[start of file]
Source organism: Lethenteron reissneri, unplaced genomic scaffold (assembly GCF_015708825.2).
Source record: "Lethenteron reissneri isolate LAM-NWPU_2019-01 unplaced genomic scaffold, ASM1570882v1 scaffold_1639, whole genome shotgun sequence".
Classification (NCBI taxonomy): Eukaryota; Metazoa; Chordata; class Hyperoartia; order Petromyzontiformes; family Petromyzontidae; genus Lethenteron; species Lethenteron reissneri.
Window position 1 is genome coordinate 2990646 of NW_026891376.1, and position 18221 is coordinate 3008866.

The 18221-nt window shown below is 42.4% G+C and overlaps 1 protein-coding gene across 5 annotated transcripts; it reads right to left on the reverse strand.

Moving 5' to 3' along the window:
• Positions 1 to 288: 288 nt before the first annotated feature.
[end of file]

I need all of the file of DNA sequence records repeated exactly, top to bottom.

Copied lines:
Source organism: Lethenteron reissneri, unplaced genomic scaffold (assembly GCF_015708825.2).
Source record: "Lethenteron reissneri isolate LAM-NWPU_2019-01 unplaced genomic scaffold, ASM1570882v1 scaffold_1639, whole genome shotgun sequence".
Classification (NCBI taxonomy): Eukaryota; Metazoa; Chordata; class Hyperoartia; order Petromyzontiformes; family Petromyzontidae; genus Lethenteron; species Lethenteron reissneri.
Window position 1 is genome coordinate 2990646 of NW_026891376.1, and position 18221 is coordinate 3008866.

The 18221-nt window shown below is 42.4% G+C and overlaps 1 protein-coding gene across 5 annotated transcripts; it reads right to left on the reverse strand.

Moving 5' to 3' along the window:
• Positions 1 to 288: 288 nt before the first annotated feature.